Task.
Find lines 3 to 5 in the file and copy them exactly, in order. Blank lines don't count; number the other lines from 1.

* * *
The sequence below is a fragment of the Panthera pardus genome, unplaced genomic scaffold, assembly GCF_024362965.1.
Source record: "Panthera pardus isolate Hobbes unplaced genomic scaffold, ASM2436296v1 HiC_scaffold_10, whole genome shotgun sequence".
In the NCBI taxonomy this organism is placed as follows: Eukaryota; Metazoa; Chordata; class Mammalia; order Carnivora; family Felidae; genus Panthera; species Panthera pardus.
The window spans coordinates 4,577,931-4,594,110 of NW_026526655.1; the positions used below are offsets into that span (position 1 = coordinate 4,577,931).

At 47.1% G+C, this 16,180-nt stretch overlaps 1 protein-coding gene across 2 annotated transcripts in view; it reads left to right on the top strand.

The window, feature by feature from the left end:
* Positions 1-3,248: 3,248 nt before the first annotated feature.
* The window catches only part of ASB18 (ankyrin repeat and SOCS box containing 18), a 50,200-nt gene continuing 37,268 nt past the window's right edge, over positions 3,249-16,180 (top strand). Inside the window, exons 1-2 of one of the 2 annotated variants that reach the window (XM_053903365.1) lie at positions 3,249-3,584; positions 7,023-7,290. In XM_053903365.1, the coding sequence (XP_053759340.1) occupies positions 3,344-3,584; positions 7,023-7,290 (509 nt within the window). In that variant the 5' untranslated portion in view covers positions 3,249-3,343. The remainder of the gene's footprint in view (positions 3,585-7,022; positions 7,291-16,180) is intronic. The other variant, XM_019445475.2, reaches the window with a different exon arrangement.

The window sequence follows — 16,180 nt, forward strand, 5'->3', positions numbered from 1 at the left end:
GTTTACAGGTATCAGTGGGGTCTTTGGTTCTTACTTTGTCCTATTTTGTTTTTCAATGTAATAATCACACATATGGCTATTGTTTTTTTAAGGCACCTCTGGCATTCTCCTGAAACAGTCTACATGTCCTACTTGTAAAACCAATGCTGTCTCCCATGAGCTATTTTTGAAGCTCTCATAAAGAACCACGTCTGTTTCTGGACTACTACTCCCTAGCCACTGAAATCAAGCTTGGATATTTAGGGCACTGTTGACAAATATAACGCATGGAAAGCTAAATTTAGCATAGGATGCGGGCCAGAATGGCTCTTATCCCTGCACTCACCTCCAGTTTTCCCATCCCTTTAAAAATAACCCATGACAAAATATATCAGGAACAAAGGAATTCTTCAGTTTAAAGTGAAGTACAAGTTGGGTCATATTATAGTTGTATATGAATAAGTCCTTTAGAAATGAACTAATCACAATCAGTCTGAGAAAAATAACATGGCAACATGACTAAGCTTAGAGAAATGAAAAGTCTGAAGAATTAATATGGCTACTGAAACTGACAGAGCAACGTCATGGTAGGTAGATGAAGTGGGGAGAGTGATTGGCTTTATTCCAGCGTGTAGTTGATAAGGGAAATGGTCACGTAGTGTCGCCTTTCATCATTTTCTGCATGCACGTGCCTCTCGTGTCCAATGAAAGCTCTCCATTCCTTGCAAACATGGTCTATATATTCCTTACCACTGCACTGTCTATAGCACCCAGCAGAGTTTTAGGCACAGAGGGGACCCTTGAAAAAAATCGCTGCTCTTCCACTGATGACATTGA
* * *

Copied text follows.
In the NCBI taxonomy this organism is placed as follows: Eukaryota; Metazoa; Chordata; class Mammalia; order Carnivora; family Felidae; genus Panthera; species Panthera pardus.
The window spans coordinates 4,577,931-4,594,110 of NW_026526655.1; the positions used below are offsets into that span (position 1 = coordinate 4,577,931).

At 47.1% G+C, this 16,180-nt stretch overlaps 1 protein-coding gene across 2 annotated transcripts in view; it reads left to right on the top strand.